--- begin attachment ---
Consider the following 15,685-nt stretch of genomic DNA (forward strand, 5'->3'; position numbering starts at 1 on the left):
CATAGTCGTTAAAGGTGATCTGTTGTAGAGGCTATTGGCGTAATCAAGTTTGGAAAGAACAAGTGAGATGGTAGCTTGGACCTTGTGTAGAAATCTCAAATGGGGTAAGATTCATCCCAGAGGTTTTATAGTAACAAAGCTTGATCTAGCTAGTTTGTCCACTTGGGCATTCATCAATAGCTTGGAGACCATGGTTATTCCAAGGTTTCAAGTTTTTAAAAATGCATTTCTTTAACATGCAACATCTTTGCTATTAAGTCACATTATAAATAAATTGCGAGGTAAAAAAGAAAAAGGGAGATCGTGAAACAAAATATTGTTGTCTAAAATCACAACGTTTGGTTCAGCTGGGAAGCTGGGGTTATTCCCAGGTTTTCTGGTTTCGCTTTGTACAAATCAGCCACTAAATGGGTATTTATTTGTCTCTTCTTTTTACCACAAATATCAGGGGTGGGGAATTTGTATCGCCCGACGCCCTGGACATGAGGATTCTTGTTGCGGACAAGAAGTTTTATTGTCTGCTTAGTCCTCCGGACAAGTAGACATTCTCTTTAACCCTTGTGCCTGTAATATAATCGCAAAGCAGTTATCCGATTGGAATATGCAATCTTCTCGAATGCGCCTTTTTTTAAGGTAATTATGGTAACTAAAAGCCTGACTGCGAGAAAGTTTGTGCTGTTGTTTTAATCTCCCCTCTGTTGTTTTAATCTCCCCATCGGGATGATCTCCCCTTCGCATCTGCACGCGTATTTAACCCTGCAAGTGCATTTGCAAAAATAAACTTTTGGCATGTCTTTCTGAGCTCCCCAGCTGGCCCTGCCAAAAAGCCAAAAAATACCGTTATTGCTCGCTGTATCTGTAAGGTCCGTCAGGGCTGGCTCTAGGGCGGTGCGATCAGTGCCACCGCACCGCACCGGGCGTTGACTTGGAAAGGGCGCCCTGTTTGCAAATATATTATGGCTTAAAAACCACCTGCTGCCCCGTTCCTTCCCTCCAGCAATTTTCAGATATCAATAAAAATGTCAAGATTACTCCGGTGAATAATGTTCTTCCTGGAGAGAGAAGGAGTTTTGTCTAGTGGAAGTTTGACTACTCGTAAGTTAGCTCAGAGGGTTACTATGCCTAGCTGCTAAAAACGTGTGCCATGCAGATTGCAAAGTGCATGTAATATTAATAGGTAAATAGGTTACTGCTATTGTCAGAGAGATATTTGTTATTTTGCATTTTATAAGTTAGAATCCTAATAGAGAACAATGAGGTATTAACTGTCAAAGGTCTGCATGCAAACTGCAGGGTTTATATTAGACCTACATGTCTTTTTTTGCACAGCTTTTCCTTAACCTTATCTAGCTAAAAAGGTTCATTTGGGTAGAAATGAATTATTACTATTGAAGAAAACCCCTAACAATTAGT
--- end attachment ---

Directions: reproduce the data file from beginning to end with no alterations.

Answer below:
Consider the following 15,685-nt stretch of genomic DNA (forward strand, 5'->3'; position numbering starts at 1 on the left):
CATAGTCGTTAAAGGTGATCTGTTGTAGAGGCTATTGGCGTAATCAAGTTTGGAAAGAACAAGTGAGATGGTAGCTTGGACCTTGTGTAGAAATCTCAAATGGGGTAAGATTCATCCCAGAGGTTTTATAGTAACAAAGCTTGATCTAGCTAGTTTGTCCACTTGGGCATTCATCAATAGCTTGGAGACCATGGTTATTCCAAGGTTTCAAGTTTTTAAAAATGCATTTCTTTAACATGCAACATCTTTGCTATTAAGTCACATTATAAATAAATTGCGAGGTAAAAAAGAAAAAGGGAGATCGTGAAACAAAATATTGTTGTCTAAAATCACAACGTTTGGTTCAGCTGGGAAGCTGGGGTTATTCCCAGGTTTTCTGGTTTCGCTTTGTACAAATCAGCCACTAAATGGGTATTTATTTGTCTCTTCTTTTTACCACAAATATCAGGGGTGGGGAATTTGTATCGCCCGACGCCCTGGACATGAGGATTCTTGTTGCGGACAAGAAGTTTTATTGTCTGCTTAGTCCTCCGGACAAGTAGACATTCTCTTTAACCCTTGTGCCTGTAATATAATCGCAAAGCAGTTATCCGATTGGAATATGCAATCTTCTCGAATGCGCCTTTTTTTAAGGTAATTATGGTAACTAAAAGCCTGACTGCGAGAAAGTTTGTGCTGTTGTTTTAATCTCCCCTCTGTTGTTTTAATCTCCCCATCGGGATGATCTCCCCTTCGCATCTGCACGCGTATTTAACCCTGCAAGTGCATTTGCAAAAATAAACTTTTGGCATGTCTTTCTGAGCTCCCCAGCTGGCCCTGCCAAAAAGCCAAAAAATACCGTTATTGCTCGCTGTATCTGTAAGGTCCGTCAGGGCTGGCTCTAGGGCGGTGCGATCAGTGCCACCGCACCGCACCGGGCGTTGACTTGGAAAGGGCGCCCTGTTTGCAAATATATTATGGCTTAAAAACCACCTGCTGCCCCGTTCCTTCCCTCCAGCAATTTTCAGATATCAATAAAAATGTCAAGATTACTCCGGTGAATAATGTTCTTCCTGGAGAGAGAAGGAGTTTTGTCTAGTGGAAGTTTGACTACTCGTAAGTTAGCTCAGAGGGTTACTATGCCTAGCTGCTAAAAACGTGTGCCATGCAGATTGCAAAGTGCATGTAATATTAATAGGTAAATAGGTTACTGCTATTGTCAGAGAGATATTTGTTATTTTGCATTTTATAAGTTAGAATCCTAATAGAGAACAATGAGGTATTAACTGTCAAAGGTCTGCATGCAAACTGCAGGGTTTATATTAGACCTACATGTCTTTTTTTGCACAGCTTTTCCTTAACCTTATCTAGCTAAAAAGGTTCATTTGGGTAGAAATGAATTATTACTATTGAAGAAAACCCCTAACAATTAGT